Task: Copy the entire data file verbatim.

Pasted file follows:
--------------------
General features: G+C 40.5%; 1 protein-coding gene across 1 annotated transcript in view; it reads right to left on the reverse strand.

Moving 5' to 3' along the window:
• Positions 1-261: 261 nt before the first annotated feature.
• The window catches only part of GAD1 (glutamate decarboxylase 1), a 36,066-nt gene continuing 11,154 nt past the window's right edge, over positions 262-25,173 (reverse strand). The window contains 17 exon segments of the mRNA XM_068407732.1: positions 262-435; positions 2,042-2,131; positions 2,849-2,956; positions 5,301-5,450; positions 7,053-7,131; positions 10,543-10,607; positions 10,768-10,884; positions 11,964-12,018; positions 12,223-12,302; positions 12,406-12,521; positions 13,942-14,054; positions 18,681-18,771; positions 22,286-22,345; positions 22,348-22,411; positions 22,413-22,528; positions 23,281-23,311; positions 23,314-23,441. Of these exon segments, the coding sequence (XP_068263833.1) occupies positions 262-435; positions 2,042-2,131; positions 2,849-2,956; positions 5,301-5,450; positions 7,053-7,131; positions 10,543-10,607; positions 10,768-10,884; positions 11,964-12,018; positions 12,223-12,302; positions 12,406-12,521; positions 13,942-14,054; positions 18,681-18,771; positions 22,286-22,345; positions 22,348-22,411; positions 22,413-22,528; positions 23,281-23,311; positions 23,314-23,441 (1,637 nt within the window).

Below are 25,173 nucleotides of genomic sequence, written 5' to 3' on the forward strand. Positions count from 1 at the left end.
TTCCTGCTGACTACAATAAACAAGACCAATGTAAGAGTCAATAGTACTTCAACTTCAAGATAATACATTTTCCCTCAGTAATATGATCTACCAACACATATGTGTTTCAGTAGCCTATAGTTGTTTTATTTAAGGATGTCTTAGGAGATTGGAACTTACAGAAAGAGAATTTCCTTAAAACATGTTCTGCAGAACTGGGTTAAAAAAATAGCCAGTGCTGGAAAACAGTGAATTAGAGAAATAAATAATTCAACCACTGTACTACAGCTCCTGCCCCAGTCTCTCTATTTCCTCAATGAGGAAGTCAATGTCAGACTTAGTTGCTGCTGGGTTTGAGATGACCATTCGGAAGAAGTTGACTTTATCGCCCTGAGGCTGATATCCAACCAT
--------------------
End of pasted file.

General features: G+C 40.5%; 1 protein-coding gene across 1 annotated transcript in view; it reads right to left on the reverse strand.

Moving 5' to 3' along the window:
• Positions 1-261: 261 nt before the first annotated feature.
• The window catches only part of GAD1 (glutamate decarboxylase 1), a 36,066-nt gene continuing 11,154 nt past the window's right edge, over positions 262-25,173 (reverse strand). The window contains 17 exon segments of the mRNA XM_068407732.1: positions 262-435; positions 2,042-2,131; positions 2,849-2,956; positions 5,301-5,450; positions 7,053-7,131; positions 10,543-10,607; positions 10,768-10,884; positions 11,964-12,018; positions 12,223-12,302; positions 12,406-12,521; positions 13,942-14,054; positions 18,681-18,771; positions 22,286-22,345; positions 22,348-22,411; positions 22,413-22,528; positions 23,281-23,311; positions 23,314-23,441. Of these exon segments, the coding sequence (XP_068263833.1) occupies positions 262-435; positions 2,042-2,131; positions 2,849-2,956; positions 5,301-5,450; positions 7,053-7,131; positions 10,543-10,607; positions 10,768-10,884; positions 11,964-12,018; positions 12,223-12,302; positions 12,406-12,521; positions 13,942-14,054; positions 18,681-18,771; positions 22,286-22,345; positions 22,348-22,411; positions 22,413-22,528; positions 23,281-23,311; positions 23,314-23,441 (1,637 nt within the window).

Below are 25,173 nucleotides of genomic sequence, written 5' to 3' on the forward strand. Positions count from 1 at the left end.
TTCCTGCTGACTACAATAAACAAGACCAATGTAAGAGTCAATAGTACTTCAACTTCAAGATAATACATTTTCCCTCAGTAATATGATCTACCAACACATATGTGTTTCAGTAGCCTATAGTTGTTTTATTTAAGGATGTCTTAGGAGATTGGAACTTACAGAAAGAGAATTTCCTTAAAACATGTTCTGCAGAACTGGGTTAAAAAAATAGCCAGTGCTGGAAAACAGTGAATTAGAGAAATAAATAATTCAACCACTGTACTACAGCTCCTGCCCCAGTCTCTCTATTTCCTCAATGAGGAAGTCAATGTCAGACTTAGTTGCTGCTGGGTTTGAGATGACCATTCGGAAGAAGTTGACTTTATCGCCCTGAGGCTGATATCCAACCAT